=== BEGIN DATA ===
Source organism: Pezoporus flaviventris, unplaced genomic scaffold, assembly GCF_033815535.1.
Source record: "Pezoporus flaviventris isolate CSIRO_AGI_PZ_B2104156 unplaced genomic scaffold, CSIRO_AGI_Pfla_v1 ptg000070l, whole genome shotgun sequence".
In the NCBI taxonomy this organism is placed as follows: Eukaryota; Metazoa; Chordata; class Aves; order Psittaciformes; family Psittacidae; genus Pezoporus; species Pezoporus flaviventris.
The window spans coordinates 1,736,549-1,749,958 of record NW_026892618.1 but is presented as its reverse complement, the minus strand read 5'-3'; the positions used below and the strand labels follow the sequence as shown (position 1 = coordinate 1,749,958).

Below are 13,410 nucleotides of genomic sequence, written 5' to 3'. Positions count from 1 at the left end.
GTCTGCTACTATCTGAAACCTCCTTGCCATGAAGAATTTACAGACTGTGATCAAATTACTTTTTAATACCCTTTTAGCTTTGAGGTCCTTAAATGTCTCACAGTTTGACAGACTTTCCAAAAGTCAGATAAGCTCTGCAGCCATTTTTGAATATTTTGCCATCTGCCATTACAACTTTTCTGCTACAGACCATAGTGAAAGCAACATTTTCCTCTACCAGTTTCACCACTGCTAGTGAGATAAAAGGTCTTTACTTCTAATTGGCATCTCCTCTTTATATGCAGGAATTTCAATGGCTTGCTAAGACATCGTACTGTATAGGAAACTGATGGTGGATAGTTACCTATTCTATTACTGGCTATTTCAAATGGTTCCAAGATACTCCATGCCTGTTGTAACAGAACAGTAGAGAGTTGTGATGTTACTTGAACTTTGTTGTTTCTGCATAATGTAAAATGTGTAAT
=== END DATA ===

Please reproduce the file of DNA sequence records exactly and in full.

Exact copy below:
Source organism: Pezoporus flaviventris, unplaced genomic scaffold, assembly GCF_033815535.1.
Source record: "Pezoporus flaviventris isolate CSIRO_AGI_PZ_B2104156 unplaced genomic scaffold, CSIRO_AGI_Pfla_v1 ptg000070l, whole genome shotgun sequence".
In the NCBI taxonomy this organism is placed as follows: Eukaryota; Metazoa; Chordata; class Aves; order Psittaciformes; family Psittacidae; genus Pezoporus; species Pezoporus flaviventris.
The window spans coordinates 1,736,549-1,749,958 of record NW_026892618.1 but is presented as its reverse complement, the minus strand read 5'-3'; the positions used below and the strand labels follow the sequence as shown (position 1 = coordinate 1,749,958).

Below are 13,410 nucleotides of genomic sequence, written 5' to 3'. Positions count from 1 at the left end.
GTCTGCTACTATCTGAAACCTCCTTGCCATGAAGAATTTACAGACTGTGATCAAATTACTTTTTAATACCCTTTTAGCTTTGAGGTCCTTAAATGTCTCACAGTTTGACAGACTTTCCAAAAGTCAGATAAGCTCTGCAGCCATTTTTGAATATTTTGCCATCTGCCATTACAACTTTTCTGCTACAGACCATAGTGAAAGCAACATTTTCCTCTACCAGTTTCACCACTGCTAGTGAGATAAAAGGTCTTTACTTCTAATTGGCATCTCCTCTTTATATGCAGGAATTTCAATGGCTTGCTAAGACATCGTACTGTATAGGAAACTGATGGTGGATAGTTACCTATTCTATTACTGGCTATTTCAAATGGTTCCAAGATACTCCATGCCTGTTGTAACAGAACAGTAGAGAGTTGTGATGTTACTTGAACTTTGTTGTTTCTGCATAATGTAAAATGTGTAAT